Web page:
PERSONALIZATION #3: PERSONALIZED GLUCOSE RESPONSES TO DIFFERENT BREADS – While we are all 99.9% genetically identical, our metabolism of the foods we eat can be very different depending on our human genes and our Microbiome.

PERSONALIZATION #3: PERSONALIZED GLUCOSE RESPONSES TO DIFFERENT BREADS – While we are all 99.9% genetically identical, our metabolism of the foods we eat can be very different depending on our human genes and our Microbiome. You cannot change your genes, but your diet and lifestyle can affect the levels of insulin and other hormones released when you eat carbohydrates. Your Microbiome also is affected by diet and lifestyle. In an early experiment to show Personalized metabolism, researchers fed two different breads: a whole grain bread and a typical white bread for one week each in random order over a two week period. Within the same person the responses to white bread and whole grain bread were different, and the same difference was repeatable. However, the responses of different individuals to either the whole grain bread or white bread were very different. The Microbiome was stable during the entire two week test period. In all cases, the whole grain bread led to less of a rise in blood sugar. The general guideline that whole grain bread has a lower Glycemic index or GI than white bread is true for everyone since whole grain bread always led to less of a rise in blood sugar, but the effects in different individuals were personalized and different. These differences may be important in determining the risk of developing certain age-related conditions such as Metabolic Syndrome and Diabetes. In my next post, I will describe an experiment in which many different individual foods combined into whole diets had individual personalized effects on blood sugar that could be predicted in advance. Stay tuned. To learn more read the e-book “Personalized Nutrition and Transformation” by Heber and Bowerman on Amazon.com for $ 5.49 and go to www.drdavidheber.com and www.herbalifenutritioninstitute.com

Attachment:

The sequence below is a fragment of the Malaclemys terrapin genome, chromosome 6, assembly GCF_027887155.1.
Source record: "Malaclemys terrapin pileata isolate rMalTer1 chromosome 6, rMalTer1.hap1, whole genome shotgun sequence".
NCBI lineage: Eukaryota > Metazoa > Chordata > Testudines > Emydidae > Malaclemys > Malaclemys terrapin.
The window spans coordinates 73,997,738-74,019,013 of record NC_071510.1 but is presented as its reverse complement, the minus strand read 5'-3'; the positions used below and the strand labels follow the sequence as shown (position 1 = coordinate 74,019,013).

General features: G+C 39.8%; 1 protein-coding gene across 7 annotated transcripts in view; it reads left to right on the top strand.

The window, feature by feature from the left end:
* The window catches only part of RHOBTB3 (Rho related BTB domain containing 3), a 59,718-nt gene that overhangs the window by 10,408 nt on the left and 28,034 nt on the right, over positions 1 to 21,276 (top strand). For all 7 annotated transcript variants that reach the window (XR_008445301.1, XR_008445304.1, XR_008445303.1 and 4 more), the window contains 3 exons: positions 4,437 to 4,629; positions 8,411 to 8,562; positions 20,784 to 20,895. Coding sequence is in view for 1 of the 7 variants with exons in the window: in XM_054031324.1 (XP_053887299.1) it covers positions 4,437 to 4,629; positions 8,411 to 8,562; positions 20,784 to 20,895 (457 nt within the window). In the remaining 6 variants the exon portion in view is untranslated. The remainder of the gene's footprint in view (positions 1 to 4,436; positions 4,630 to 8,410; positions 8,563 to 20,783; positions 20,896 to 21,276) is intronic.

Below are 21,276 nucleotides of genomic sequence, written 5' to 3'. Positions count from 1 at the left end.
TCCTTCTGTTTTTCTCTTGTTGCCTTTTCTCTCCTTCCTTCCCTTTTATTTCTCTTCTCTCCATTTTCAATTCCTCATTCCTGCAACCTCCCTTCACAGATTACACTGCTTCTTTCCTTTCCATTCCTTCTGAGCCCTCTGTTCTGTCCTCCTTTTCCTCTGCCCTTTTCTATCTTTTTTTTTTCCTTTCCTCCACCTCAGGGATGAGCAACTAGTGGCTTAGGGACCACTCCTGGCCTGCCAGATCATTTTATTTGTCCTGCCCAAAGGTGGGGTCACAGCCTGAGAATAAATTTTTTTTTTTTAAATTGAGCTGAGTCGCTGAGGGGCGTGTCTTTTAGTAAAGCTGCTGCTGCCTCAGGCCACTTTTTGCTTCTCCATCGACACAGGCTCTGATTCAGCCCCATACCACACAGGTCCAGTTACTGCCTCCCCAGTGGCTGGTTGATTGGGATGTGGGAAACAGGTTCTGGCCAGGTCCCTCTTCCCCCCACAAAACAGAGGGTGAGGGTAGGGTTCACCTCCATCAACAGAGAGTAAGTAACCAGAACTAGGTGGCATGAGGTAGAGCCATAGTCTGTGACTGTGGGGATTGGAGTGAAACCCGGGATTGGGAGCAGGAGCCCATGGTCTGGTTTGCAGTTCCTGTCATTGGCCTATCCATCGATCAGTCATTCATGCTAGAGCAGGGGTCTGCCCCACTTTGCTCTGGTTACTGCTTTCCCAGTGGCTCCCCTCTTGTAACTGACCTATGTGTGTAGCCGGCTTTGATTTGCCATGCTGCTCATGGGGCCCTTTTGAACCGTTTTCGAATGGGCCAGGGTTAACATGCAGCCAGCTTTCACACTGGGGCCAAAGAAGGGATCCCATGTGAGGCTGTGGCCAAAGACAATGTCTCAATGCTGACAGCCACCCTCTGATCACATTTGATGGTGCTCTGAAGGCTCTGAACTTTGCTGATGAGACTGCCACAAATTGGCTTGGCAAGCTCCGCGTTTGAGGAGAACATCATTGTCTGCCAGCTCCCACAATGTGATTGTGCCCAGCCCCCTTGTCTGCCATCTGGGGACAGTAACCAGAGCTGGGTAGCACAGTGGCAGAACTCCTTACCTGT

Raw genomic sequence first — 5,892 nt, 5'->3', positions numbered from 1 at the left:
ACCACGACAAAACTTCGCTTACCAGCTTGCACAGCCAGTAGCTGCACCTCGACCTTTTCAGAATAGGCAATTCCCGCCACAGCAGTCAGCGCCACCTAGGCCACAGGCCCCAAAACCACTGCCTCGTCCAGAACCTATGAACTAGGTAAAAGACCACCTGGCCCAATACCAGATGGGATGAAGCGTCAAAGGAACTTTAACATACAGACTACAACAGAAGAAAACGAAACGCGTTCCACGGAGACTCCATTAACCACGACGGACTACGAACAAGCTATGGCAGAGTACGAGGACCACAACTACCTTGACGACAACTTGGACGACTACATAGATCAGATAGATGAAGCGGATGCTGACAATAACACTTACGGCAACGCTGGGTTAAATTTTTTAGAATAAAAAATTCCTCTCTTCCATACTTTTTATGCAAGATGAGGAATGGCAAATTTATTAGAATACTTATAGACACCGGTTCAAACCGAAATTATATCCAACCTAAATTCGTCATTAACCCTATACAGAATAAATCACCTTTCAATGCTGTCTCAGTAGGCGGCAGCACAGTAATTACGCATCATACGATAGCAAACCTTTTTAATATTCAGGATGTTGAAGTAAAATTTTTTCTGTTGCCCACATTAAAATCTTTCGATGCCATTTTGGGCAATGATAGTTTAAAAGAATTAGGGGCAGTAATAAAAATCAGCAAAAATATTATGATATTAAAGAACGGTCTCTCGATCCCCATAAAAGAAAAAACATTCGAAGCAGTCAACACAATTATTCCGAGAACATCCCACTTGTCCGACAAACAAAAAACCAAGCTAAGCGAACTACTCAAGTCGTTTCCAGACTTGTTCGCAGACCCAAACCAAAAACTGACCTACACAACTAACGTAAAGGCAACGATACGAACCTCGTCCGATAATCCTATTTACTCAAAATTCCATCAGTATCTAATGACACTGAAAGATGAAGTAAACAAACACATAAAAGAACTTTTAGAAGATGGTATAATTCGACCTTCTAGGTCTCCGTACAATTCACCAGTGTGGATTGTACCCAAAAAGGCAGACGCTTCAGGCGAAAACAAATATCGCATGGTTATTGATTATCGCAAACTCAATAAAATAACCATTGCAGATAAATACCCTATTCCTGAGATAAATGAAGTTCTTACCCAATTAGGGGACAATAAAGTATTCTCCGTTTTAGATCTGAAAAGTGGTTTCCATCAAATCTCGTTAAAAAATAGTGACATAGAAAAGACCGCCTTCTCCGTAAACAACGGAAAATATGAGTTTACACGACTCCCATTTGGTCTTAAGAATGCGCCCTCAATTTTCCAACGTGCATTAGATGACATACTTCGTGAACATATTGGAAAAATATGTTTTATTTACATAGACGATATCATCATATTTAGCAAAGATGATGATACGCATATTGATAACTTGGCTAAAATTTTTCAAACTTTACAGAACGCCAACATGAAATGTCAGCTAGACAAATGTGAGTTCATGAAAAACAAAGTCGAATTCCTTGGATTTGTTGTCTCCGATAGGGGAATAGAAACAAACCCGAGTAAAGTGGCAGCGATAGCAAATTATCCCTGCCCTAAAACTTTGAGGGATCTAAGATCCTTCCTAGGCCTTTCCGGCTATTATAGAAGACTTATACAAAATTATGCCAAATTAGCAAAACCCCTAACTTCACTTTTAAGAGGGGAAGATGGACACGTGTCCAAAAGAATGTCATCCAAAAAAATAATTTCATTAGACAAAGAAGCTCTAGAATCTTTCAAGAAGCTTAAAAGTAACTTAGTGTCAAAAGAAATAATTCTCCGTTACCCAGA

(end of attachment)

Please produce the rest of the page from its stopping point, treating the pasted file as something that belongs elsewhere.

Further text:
A post shared by Dr. David Heber (@drdavidheber) on



Categories: Nutrition

Leave a Reply

Fill in your details below or click an icon to log in:

WordPress.com Logo

You are commenting using your WordPress.com account. Log Out /  Change )

Google+ photo

You are commenting using your Google+ account. Log Out /  Change )

Twitter picture

You are commenting using your Twitter account. Log Out /  Change )

Facebook photo

You are commenting using your Facebook account. Log Out /  Change )

Connecting to %s

%d bloggers like this: